All about cycling in the Netherlands
Exactly 10 years ago today, I published my very first video about cycling in the Netherlands. To be more precise it was about the combination of cycling and using the train, in my own commute. With that video I was trying to explain to people that the bicycle is a viable transport option in the Netherlands, also for longer distances. Because we can use that bicycle for the shorter part of the distance and combine it with the train that we take for the longest part of the journey. Today I publish my 650th video (in post 548). Again, about my morning commute. What changed and what stayed the same?
For my 5-year-anniversary I also looked at my morning commute, so this is the third version. In all three I lived at the same place and I worked (more of less) at the same place too, so you would expect things to be the same. But since I work in Utrecht that is not quite the case. Utrecht’s Central Station has been completely reconstructed from 2011 to 2016. At the moment the area just outside the station, including the station square, is still very much under reconstruction (but it should be finished later this year). That means that the three videos, from 2009, 2014 and 2019, show a different stage in this transformation. My bicycle was parked in a different location in all three and the routes I have to take, both walking and cycling, are very different.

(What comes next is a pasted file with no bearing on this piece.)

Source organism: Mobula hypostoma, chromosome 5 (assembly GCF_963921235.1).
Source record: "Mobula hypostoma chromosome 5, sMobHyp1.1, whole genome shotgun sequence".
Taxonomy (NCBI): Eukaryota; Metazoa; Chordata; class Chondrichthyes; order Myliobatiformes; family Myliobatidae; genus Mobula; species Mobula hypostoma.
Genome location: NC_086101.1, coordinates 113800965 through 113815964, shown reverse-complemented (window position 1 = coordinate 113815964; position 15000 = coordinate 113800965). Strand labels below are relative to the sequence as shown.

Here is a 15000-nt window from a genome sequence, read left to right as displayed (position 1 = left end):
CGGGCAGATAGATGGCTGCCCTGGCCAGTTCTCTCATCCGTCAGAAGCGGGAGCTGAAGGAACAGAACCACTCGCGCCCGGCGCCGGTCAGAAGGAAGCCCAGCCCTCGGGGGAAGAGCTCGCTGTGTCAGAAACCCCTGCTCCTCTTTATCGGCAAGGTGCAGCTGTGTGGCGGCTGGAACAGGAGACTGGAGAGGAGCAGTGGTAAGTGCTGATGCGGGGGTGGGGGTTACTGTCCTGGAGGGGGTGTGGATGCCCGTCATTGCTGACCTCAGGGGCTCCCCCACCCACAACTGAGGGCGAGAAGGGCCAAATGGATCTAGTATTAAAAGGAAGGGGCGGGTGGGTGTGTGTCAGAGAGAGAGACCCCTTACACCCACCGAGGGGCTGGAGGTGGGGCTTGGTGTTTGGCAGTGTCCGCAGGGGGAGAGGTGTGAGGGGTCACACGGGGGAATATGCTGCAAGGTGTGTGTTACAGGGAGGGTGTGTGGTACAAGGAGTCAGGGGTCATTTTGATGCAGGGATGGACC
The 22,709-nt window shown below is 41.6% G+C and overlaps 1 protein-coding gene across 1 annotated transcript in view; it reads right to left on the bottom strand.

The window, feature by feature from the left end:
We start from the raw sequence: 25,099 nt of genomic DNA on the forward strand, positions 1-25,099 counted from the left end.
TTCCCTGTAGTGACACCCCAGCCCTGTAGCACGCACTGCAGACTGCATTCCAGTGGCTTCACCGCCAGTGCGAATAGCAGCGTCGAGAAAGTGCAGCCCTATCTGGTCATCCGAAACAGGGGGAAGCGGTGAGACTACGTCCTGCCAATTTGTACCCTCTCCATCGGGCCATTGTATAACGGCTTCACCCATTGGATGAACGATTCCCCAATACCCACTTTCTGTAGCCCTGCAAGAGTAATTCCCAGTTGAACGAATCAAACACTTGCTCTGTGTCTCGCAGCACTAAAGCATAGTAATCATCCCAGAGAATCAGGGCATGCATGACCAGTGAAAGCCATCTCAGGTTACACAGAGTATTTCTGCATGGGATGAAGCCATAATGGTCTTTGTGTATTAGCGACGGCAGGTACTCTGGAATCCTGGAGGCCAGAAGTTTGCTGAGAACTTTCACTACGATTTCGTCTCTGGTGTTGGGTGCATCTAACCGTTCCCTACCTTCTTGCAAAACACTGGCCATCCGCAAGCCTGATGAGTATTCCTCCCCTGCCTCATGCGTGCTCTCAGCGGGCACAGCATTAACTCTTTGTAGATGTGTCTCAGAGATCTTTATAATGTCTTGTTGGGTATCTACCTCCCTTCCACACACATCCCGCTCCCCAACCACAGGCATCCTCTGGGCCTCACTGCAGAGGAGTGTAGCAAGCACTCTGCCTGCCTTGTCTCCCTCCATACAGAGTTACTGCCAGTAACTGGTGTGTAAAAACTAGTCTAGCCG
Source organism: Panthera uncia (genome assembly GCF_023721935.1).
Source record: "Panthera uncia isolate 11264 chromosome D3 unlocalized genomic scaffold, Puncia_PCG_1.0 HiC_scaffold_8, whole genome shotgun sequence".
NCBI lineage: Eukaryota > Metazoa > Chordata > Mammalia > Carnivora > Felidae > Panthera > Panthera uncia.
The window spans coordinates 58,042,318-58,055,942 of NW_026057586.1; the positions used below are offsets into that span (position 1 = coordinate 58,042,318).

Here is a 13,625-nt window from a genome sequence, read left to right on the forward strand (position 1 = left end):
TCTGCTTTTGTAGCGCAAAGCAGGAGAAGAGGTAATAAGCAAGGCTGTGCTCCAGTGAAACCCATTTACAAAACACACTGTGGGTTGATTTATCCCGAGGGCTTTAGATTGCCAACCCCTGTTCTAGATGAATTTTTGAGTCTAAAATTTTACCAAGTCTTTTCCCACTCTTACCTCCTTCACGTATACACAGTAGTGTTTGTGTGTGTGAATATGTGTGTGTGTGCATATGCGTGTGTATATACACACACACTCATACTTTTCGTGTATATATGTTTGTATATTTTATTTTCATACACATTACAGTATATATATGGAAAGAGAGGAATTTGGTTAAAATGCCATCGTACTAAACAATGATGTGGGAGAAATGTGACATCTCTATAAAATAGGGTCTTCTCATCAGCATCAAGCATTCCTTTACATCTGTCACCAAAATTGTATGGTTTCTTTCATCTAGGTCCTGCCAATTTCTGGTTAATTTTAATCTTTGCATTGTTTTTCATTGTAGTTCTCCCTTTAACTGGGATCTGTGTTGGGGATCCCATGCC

In 2009, I parked my bicycle in an underground bicycle parking facility under platform 1, operated by the railways. This parking could be reached very conveniently from the tunnel under the platforms. It had a direct access to a cycle path that ran between the bus station and the train station. That facility was closed in 2012 during the station reconstruction. The tracks 1 to 4 were moved to the city side in order to widen the platforms. During that work the facility could not be reached. After the platforms were widened there was no longer space between the bus station and the train station which means the cycle path vanished. I showed you how in a post in 2012.
The facility has since been re-opened as part of what will be the largest bicycle parking facility in the world. Including the tunnel under the platforms with the shortcut to get there. But I cannot park my bicycle at that exact same location again. This is now the part where the hundreds of shared OV-Fietsen are parked and it is where ‘extraordinary’ bicycles, the ones that would not fit in a standard rack, cargo bicycles and bicycles with crates, have a place to park. For me it isn’t convenient at all yet, to park in this facility. The south part is still under construction. That means you can only exit this facility on the north side and that would make my cycle ride twice as long. It would then also include several traffic lights. To make this a convenient location to park my bicycle, I will have to wait until the south side is finished. This facility is expected to be finished in the second half of 2019. (In the original plans it would have been finished late 2017, but that is how it goes with these large projects.) Once the facility is completed there will be a cycle path running through it, from north to south, to finally make up for the cycle route that was lost here in 2012.